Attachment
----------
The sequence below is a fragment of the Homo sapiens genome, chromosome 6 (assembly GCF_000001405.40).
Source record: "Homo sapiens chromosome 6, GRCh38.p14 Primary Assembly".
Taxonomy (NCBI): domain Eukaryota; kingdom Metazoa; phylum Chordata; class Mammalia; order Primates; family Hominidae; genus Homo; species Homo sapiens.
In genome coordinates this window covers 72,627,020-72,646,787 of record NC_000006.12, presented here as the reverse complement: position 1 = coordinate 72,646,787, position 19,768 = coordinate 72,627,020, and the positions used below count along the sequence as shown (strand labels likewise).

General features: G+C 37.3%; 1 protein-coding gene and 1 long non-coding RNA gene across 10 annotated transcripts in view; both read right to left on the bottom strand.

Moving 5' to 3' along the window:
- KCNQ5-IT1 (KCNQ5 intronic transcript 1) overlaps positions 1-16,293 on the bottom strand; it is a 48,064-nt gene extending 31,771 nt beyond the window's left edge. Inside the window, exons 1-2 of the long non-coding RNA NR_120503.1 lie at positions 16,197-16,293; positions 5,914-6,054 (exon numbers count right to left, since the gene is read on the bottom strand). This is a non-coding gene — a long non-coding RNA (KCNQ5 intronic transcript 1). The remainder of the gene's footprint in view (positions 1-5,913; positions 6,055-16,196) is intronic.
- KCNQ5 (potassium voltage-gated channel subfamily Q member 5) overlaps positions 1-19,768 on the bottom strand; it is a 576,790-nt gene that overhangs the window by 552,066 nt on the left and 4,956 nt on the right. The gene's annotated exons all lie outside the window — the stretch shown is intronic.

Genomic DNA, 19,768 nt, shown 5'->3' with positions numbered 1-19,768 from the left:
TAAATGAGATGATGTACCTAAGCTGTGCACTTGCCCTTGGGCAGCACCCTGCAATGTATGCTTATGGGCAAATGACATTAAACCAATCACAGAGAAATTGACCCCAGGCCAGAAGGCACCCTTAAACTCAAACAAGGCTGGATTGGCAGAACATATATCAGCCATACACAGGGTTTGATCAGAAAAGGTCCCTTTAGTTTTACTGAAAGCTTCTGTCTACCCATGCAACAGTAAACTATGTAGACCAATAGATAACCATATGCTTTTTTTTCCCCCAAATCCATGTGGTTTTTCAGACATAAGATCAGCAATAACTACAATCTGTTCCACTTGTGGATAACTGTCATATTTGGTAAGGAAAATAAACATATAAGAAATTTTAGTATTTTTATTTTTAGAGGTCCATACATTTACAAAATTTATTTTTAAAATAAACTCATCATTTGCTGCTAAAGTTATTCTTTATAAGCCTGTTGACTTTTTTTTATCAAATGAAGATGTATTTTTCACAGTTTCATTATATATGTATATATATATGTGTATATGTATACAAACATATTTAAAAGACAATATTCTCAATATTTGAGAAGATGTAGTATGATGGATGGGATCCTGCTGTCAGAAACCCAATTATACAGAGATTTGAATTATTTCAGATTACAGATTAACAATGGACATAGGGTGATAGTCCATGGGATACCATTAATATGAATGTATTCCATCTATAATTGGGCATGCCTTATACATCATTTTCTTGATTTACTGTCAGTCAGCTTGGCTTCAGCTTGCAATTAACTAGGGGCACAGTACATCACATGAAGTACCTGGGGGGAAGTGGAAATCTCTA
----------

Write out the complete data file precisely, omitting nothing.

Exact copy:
The sequence below is a fragment of the Homo sapiens genome, chromosome 6 (assembly GCF_000001405.40).
Source record: "Homo sapiens chromosome 6, GRCh38.p14 Primary Assembly".
Taxonomy (NCBI): domain Eukaryota; kingdom Metazoa; phylum Chordata; class Mammalia; order Primates; family Hominidae; genus Homo; species Homo sapiens.
In genome coordinates this window covers 72,627,020-72,646,787 of record NC_000006.12, presented here as the reverse complement: position 1 = coordinate 72,646,787, position 19,768 = coordinate 72,627,020, and the positions used below count along the sequence as shown (strand labels likewise).

General features: G+C 37.3%; 1 protein-coding gene and 1 long non-coding RNA gene across 10 annotated transcripts in view; both read right to left on the bottom strand.

Moving 5' to 3' along the window:
- KCNQ5-IT1 (KCNQ5 intronic transcript 1) overlaps positions 1-16,293 on the bottom strand; it is a 48,064-nt gene extending 31,771 nt beyond the window's left edge. Inside the window, exons 1-2 of the long non-coding RNA NR_120503.1 lie at positions 16,197-16,293; positions 5,914-6,054 (exon numbers count right to left, since the gene is read on the bottom strand). This is a non-coding gene — a long non-coding RNA (KCNQ5 intronic transcript 1). The remainder of the gene's footprint in view (positions 1-5,913; positions 6,055-16,196) is intronic.
- KCNQ5 (potassium voltage-gated channel subfamily Q member 5) overlaps positions 1-19,768 on the bottom strand; it is a 576,790-nt gene that overhangs the window by 552,066 nt on the left and 4,956 nt on the right. The gene's annotated exons all lie outside the window — the stretch shown is intronic.

Genomic DNA, 19,768 nt, shown 5'->3' with positions numbered 1-19,768 from the left:
TAAATGAGATGATGTACCTAAGCTGTGCACTTGCCCTTGGGCAGCACCCTGCAATGTATGCTTATGGGCAAATGACATTAAACCAATCACAGAGAAATTGACCCCAGGCCAGAAGGCACCCTTAAACTCAAACAAGGCTGGATTGGCAGAACATATATCAGCCATACACAGGGTTTGATCAGAAAAGGTCCCTTTAGTTTTACTGAAAGCTTCTGTCTACCCATGCAACAGTAAACTATGTAGACCAATAGATAACCATATGCTTTTTTTTCCCCCAAATCCATGTGGTTTTTCAGACATAAGATCAGCAATAACTACAATCTGTTCCACTTGTGGATAACTGTCATATTTGGTAAGGAAAATAAACATATAAGAAATTTTAGTATTTTTATTTTTAGAGGTCCATACATTTACAAAATTTATTTTTAAAATAAACTCATCATTTGCTGCTAAAGTTATTCTTTATAAGCCTGTTGACTTTTTTTTATCAAATGAAGATGTATTTTTCACAGTTTCATTATATATGTATATATATATGTGTATATGTATACAAACATATTTAAAAGACAATATTCTCAATATTTGAGAAGATGTAGTATGATGGATGGGATCCTGCTGTCAGAAACCCAATTATACAGAGATTTGAATTATTTCAGATTACAGATTAACAATGGACATAGGGTGATAGTCCATGGGATACCATTAATATGAATGTATTCCATCTATAATTGGGCATGCCTTATACATCATTTTCTTGATTTACTGTCAGTCAGCTTGGCTTCAGCTTGCAATTAACTAGGGGCACAGTACATCACATGAAGTACCTGGGGGGAAGTGGAAATCTCTA